Please stay tuned to future updates to the project thought our monthly newsletters and on this blog!

Montava Second Reading

Thank you to everyone who attended the Montava Second Reading! We are delighted to announce that the Fort Collins City Council voted to approve the Planned Unit Development. This approval enables the Montava Team and Native Hill at Montava to begin the design and implementation phase of the project. To read more about their commitment to our community, please visit the Montava blog.

Little Farmland Available for New Farmers

The USDA recently released the 2014 Tenure, Ownership, and Transition of Agricultural Land (TOTAL) survey and Southern Farm Press has a good summary.  Highlights include the news that 11% of farmland in the West will transition in the next five years and that it is difficult for new farmers to gain access to this land.


From the article:

“Access to land is one of the biggest challenges facing agricultural producers, particularly beginning farmers,” said Mary Bohman, ERS Administrator. “TOTAL gives us a chance to demonstrate the extent of the land access issue and provide realistic projections of future land availability for purchase or for rent.”

Development isn’t the Only Threat to Farmland Access

Here on Colorado’s Front Range, development is the primary pressure driving up land prices and challenging our young farmers who desire to work here.  However, development isn’t the only challenge faced by food farms seeking affordable access to land.  Investors speculating on a return from rising land prices are purchasing farmland in the U.S. and around the world at an increasing rate.  While a handful of these investment companies, such as Iroquois Valley Farms and Farmland LP,  prioritize the sustainability of the farm and the food it produces over immediate profits – though they are still making good returns – most of these investment companies seek profit at the expense of the farmer and our food. The article Buying the Farm provides a great overview of these investment pressures and the alternatives offered by the more progressive investment firms.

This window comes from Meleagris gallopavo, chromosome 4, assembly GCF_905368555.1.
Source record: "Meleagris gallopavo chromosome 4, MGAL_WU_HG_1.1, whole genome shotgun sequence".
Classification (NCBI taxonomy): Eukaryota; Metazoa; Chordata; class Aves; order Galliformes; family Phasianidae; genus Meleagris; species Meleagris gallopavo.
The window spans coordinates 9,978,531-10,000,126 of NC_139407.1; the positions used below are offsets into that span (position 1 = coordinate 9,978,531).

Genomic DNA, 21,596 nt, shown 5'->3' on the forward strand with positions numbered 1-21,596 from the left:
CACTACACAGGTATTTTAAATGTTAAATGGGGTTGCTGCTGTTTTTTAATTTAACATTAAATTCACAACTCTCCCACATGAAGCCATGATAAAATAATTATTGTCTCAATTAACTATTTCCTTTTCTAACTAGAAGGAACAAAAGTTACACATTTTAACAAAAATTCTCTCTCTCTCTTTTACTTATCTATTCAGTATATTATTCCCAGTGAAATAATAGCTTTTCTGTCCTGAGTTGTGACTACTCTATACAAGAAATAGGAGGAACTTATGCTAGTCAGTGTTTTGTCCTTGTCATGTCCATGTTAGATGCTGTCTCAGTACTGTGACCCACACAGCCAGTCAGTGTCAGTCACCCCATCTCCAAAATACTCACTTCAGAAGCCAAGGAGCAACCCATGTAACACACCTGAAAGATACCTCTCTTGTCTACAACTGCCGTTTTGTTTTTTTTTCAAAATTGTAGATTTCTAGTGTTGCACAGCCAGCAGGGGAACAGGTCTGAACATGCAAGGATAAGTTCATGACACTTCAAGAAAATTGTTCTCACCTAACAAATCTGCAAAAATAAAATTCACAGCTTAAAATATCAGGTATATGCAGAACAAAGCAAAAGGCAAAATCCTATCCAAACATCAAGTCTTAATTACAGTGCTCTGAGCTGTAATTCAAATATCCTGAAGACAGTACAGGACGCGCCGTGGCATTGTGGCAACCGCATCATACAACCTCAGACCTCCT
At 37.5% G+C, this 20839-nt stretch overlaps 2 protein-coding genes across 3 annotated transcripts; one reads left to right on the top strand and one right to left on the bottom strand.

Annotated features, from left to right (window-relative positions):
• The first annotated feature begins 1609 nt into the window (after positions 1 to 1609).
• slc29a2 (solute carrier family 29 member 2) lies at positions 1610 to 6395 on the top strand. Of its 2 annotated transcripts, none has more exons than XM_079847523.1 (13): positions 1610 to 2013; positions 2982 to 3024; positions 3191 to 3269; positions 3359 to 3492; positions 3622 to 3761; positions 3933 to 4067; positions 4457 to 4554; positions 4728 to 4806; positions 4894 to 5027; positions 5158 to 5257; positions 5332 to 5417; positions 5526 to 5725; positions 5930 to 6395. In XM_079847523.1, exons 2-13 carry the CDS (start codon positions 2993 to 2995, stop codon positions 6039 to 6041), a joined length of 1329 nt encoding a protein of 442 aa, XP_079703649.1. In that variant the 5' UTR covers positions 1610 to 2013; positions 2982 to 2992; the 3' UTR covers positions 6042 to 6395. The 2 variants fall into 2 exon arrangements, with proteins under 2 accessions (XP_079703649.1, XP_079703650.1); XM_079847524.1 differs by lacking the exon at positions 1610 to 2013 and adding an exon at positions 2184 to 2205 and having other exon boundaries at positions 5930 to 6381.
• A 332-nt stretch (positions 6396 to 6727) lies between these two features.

Poudre Valley Community Farms offers a model for community ownership of farmland – through the power of cooperative member-ownership – that allows those of us who are not accredited investors to play a role in preserving access for the farmers and ranchers of our local food economy.

From Buying the Farm:

He’s [Harold Wilkens and son – farmers] not talking about profit; the Wilkens, father and son, are making money. He’s talking about time and the condition of the soil, environmental impacts, and the quality of the food he provides to human beings. Harold needs an investor that will put him on land he’ll never have to leave, and not force him to “mine” it—his term—for the sake of predictable profits.